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OSHA News Release - (Archived) Table of Contents
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NOTICE: This is an OSHA Archive Document, and may no longer represent OSHA Policy. It is presented here as historical content, for research and review purposes only.

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U.S. Department of Labor
Occupational Safety and Health Administration
Office of Communications
Washington, D.C.
For Immediate Release

OSHA Trade Release
April 12, 2004
Contact: Bill WRight
Phone: 202-693-1999

Agency targets nearly 4,000 high-hazard worksites

WASHINGTON -- The Occupational Safety and Health Administration announced today that its site-specific targeting (SST) plan for 2004 will focus on approximately 4,000 high-hazard worksites for unannounced comprehensive safety and health inspections over the coming year.

"Enforcement must continue to be the underpinning of OSHA's mission," said John Henshaw, OSHA Administrator. "At the same time, it must be fair, strong and effective to produce change where necessary. Our targeted program does this by allowing us to focus enforcement resources at workplaces where the safety and health risks are high and where they will have the most benefit to workers and employers."

Over the past six years, OSHA has used a site-specific targeting inspection program based on injury and illness data. This year's program (SST-04) stems from the agency's Data Initiative for 2003, which surveyed approximately 80,000 employers to attain their injury and illness numbers for 2002.

This year's program is effective April 19 and will initially cover about 4,000 individual worksites on the primary list that reported 15 or more injuries or illnesses resulting in days away from work, restricted work activity, or job transfer for every 100 full-time workers (known as the DART rate). The primary list will also include sites based on a "Days Away from Work Injury and Illness" (DAFWII) rate of ten or higher (ten or more cases that involve days away from work per 100 full-time employees). Employers not on the primary list who reported DART rates of between 8.0 and 15.0, or DAFWII rates of between 4.0 and 10.0, will be placed on a secondary list for possible inspection. The average national DART rate in 2002 for private industry was 2.8, while the national average DAFWII rate was 1.6.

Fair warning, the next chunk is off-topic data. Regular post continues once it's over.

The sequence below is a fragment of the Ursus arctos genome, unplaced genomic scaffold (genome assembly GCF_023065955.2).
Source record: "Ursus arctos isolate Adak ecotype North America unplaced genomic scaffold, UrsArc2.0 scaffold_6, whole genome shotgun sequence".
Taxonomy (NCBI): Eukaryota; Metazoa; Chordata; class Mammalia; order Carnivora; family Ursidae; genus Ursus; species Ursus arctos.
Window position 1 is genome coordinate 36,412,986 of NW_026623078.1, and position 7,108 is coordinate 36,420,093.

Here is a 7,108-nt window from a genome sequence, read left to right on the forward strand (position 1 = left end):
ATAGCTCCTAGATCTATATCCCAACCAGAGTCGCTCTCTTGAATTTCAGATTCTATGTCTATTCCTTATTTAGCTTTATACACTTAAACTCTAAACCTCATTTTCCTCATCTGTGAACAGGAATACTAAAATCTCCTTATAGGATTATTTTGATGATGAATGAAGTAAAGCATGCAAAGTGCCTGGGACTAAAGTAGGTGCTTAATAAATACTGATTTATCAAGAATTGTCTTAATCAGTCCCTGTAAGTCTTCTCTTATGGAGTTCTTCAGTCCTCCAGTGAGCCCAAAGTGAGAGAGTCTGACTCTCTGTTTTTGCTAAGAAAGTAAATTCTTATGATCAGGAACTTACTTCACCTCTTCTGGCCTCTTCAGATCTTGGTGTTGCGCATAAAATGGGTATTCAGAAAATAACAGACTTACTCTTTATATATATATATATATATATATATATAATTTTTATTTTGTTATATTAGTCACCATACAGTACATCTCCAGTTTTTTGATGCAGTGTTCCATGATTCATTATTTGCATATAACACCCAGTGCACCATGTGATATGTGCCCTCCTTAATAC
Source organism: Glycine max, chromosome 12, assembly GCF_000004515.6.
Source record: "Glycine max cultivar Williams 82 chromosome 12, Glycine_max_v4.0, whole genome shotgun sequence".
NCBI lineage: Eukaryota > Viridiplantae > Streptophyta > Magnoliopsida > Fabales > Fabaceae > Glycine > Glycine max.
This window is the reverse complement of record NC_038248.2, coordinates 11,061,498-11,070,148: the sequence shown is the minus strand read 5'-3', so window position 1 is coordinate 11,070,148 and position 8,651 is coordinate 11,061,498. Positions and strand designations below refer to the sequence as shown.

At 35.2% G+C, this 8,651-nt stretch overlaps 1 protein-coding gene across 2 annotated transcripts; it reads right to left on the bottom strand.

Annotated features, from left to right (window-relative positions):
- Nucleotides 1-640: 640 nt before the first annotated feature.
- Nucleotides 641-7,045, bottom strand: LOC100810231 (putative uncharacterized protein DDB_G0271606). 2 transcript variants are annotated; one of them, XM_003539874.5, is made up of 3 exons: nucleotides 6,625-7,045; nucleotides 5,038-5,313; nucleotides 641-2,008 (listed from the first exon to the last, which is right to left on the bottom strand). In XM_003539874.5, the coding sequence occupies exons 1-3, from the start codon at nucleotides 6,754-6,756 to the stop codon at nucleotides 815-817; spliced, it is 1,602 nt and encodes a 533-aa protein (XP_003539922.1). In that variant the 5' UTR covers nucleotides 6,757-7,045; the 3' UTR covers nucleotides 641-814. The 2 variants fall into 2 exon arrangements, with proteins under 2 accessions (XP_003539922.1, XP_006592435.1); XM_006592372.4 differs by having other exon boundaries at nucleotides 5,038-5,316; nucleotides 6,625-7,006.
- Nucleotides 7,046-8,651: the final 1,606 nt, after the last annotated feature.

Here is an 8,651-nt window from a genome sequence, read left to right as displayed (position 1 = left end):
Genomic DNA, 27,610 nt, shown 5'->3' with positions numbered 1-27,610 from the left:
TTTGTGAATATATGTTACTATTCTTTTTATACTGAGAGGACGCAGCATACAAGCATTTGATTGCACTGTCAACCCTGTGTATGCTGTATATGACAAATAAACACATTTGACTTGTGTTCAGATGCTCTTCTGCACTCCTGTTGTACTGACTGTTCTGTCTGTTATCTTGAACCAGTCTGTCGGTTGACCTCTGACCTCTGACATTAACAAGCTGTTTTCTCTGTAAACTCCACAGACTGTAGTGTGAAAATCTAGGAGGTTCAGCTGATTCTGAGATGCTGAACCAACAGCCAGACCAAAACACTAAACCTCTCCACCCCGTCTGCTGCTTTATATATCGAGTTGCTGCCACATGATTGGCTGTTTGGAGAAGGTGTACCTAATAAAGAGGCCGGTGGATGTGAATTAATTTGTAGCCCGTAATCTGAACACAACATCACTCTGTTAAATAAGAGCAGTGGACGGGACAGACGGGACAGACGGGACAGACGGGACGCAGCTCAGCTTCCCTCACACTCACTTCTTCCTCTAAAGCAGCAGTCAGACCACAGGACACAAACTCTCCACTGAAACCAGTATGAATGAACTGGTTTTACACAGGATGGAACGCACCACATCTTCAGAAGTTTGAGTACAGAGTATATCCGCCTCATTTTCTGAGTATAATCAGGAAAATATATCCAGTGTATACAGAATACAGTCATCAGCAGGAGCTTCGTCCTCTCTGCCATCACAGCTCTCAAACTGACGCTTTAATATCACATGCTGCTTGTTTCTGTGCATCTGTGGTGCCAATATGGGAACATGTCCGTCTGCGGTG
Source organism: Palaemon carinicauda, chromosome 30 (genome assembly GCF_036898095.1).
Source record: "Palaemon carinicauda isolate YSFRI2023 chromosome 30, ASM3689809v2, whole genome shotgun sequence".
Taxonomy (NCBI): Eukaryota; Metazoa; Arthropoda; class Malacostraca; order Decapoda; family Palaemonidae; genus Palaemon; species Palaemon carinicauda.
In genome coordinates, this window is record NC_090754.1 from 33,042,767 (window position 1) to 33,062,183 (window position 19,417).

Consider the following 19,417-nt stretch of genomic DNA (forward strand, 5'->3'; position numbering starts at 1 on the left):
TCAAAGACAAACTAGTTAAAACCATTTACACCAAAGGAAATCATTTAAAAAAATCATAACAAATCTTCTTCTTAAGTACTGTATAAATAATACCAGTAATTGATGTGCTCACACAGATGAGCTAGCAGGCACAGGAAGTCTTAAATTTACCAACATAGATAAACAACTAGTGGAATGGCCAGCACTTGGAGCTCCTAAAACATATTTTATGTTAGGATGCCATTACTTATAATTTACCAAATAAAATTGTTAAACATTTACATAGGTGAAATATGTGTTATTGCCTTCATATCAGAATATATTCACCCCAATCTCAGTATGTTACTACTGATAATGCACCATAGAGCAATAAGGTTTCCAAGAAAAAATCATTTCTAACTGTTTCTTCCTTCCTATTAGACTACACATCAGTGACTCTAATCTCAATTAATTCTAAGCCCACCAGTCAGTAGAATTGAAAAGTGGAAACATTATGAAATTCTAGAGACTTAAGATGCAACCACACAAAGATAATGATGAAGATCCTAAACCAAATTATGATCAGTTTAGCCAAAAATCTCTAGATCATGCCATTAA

OSHA will also inspect nursing homes or personal care facilities under this years' program. For the past two years, those workplaces were covered under a separate National Emphasis Program that addressed specific industry hazards. Those hazards, including ergonomic stressors relating to resident handling, bloodborne pathogens/tuberculosis, and slips, trips and falls, will continue to be the primary focus of inspections in nursing and personal care facilities under SST-04.

The agency will again randomly select and inspect about 200 workplaces (with 200 or more employees) across the nation that reported low injury and illness rates for the purpose of reviewing the actual degree of compliance with OSHA requirements. These establishments are selected from those industries with above average DART and DAFWII rates. Finally, the agency will include on the primary list some establishments that did not respond to collection of both the 2001 and 2002 data.

The Occupational Safety and Health Administration is dedicated to saving lives, preventing injuries and illnesses, and promoting the safety and health of America's workers. Safety and health add value to business, the workplace and life. For more information, visit www.osha.gov.


This news release text is on the Internet at www.osha.gov. Information in this release will be made available to sensory impaired individuals upon request. Voice phone: (202) 693-1999.

Archive Notice - OSHA Archive

NOTICE: This is an OSHA Archive Document, and may no longer represent OSHA Policy. It is presented here as historical content, for research and review purposes only.

OSHA News Release - (Archived) Table of Contents

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